Properly drafted EOT clauses can safeguard your right to liquidated damages

The UK Court of Appeal has unanimously held that the prevention principle will not be ‘engaged’ by concurrent delay, and even if it was, it is not an overriding rule of public or legal policy – an unambiguous contractual term can thus exclude the operation of the prevention principle.

Prevention Principle

The ‘prevention principle’ is the principle that a party cannot insist on the other party’s performance of a contractual obligation if it itself is the cause of the other party’s non-performance. In practice, the prevention principle would stop a principal from applying liquidated damages for late completion where the principal has caused the delay by directing a variation.


Cyden Homes Ltd (Cyden) entered into a contract with North Midland Building Ltd (North Midland) to build a house, and the project was delivered late. North Midland claimed it was entitled to an extension of time (EOT).

The Court of Appeal was required to consider the validity of a clause which provided that any award of an EOT is subject to the condition that:

‘any delay caused by a Relevant Event which is concurrent with another delay for which the Contractor is responsible shall not be taken into account…’

North Midland argued that the clause was of no effect because it was contrary to the prevention principle.


The Court of Appeal delivered a compelling rejection of North Midland’s argument, deciding that the clause was valid and the prevention principle did not apply, because:

  1. Building contracts involve a detailed allocation of risk and reward and contracting parties are free to allocate the risk of concurrent delay.
  2. The clause is unambiguous and seeks to allocate the risk of concurrent delay to North Midland.
  3. The prevention principle can only sensibly operate by way of implied terms and therefore cannot override express contractual terms.
  4. The prevention principle is not engaged by concurrent delay and even if it was it is not an overriding rule of public or legal policy.
  5. Parties can exclude the prevention principle by agreement.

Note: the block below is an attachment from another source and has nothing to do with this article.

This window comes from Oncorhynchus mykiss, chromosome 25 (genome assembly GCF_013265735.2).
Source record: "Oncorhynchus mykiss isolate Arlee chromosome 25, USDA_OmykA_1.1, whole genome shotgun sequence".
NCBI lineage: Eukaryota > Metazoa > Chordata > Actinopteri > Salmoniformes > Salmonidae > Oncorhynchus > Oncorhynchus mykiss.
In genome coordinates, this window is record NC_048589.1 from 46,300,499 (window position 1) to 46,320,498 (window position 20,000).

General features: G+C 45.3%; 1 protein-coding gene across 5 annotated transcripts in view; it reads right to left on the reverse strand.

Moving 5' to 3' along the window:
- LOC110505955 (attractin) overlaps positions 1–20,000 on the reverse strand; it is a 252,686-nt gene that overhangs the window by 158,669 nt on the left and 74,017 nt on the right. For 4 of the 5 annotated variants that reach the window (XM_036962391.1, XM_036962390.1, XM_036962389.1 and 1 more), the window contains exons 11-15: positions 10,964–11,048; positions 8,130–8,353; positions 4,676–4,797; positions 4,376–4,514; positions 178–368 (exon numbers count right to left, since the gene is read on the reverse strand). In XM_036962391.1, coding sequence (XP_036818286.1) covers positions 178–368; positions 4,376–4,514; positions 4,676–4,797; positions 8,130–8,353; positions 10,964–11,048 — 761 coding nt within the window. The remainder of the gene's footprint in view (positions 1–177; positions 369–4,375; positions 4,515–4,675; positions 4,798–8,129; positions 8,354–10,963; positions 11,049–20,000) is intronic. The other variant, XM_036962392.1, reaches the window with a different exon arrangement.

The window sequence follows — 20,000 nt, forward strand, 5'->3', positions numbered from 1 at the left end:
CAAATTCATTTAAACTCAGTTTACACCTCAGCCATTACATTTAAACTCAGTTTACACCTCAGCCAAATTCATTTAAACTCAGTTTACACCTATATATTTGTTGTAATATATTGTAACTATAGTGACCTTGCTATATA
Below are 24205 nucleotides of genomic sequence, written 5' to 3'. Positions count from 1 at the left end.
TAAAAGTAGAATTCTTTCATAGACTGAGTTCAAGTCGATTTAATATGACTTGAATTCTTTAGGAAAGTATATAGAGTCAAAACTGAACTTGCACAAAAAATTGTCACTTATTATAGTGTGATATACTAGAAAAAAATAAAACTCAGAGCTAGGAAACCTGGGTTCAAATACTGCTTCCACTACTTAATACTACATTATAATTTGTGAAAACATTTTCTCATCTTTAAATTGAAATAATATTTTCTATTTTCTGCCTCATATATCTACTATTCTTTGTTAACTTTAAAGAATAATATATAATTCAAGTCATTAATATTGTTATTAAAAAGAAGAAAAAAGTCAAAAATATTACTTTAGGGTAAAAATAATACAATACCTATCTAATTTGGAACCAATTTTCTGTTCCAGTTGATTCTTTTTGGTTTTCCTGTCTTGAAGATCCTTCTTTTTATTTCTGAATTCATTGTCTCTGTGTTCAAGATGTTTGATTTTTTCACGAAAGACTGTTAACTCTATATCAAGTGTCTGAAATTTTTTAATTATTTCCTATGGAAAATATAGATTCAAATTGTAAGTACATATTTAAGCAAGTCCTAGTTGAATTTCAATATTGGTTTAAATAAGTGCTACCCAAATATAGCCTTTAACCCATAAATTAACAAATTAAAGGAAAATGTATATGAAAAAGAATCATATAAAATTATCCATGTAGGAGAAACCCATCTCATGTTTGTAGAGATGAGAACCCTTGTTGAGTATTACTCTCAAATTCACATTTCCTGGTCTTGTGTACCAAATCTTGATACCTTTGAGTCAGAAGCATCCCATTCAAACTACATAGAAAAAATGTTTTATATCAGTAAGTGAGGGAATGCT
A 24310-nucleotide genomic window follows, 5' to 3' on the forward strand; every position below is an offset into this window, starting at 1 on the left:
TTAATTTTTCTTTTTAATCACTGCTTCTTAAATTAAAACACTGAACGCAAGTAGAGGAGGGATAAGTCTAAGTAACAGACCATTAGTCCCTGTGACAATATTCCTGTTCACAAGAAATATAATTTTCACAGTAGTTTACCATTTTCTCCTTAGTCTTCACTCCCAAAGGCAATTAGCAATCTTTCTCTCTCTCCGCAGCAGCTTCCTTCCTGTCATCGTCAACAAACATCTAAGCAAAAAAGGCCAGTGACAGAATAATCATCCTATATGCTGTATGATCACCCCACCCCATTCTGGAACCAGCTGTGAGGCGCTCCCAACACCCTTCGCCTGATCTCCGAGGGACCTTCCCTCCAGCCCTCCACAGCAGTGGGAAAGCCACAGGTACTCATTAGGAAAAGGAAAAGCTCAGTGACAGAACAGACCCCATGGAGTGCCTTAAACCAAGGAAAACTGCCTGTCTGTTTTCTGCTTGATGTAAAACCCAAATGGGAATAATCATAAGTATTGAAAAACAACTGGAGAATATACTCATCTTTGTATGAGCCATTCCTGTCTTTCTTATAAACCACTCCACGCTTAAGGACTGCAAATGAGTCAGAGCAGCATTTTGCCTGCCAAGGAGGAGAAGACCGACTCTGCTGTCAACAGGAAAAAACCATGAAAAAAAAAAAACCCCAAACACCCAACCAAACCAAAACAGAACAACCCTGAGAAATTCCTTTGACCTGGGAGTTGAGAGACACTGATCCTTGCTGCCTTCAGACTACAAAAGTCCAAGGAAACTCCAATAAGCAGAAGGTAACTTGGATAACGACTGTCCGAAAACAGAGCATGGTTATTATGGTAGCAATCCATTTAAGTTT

The Court of Appeal is the second highest court in the UK, and therefore the decision will be of particular interest in Australian dispute resolution forums. The approach is in line with the decisions of the NSW Court of Appeal and Supreme Court of Western Australia, whom have both held that the prevention principle can be excluded by contract. You can find our earlier updates following the decision of the NSW Court of Appeal here and the Supreme Court of Western Australia here.

As the UK Court of Appeal interpreted this clause to be clear and unambiguous, a similarly drafted clause is likely to safeguard a principal’s position in the event that a principal-caused delay is concurrent with delay for which the contractor is responsible. Properly drafted EOT clauses may exclude the prevention principle such that a principal will still be entitled to apply liquidated damages in the event of concurrent delays and/or principal-caused delays.

This publication does not deal with every important topic or change in law and is not intended to be relied upon as a substitute for legal or other advice that may be relevant to the reader’s specific circumstances. If you have found this publication of interest and would like to know more or wish to obtain legal advice relevant to your circumstances please contact one of the named individuals listed.

Key contacts:

Stephen Pyman – Director | Principal
Christopher Rowden – Principal


This post doesn't have any comment. Be the first one!

hide comments

This is a unique website which will require a more modern browser to work!

Please upgrade today!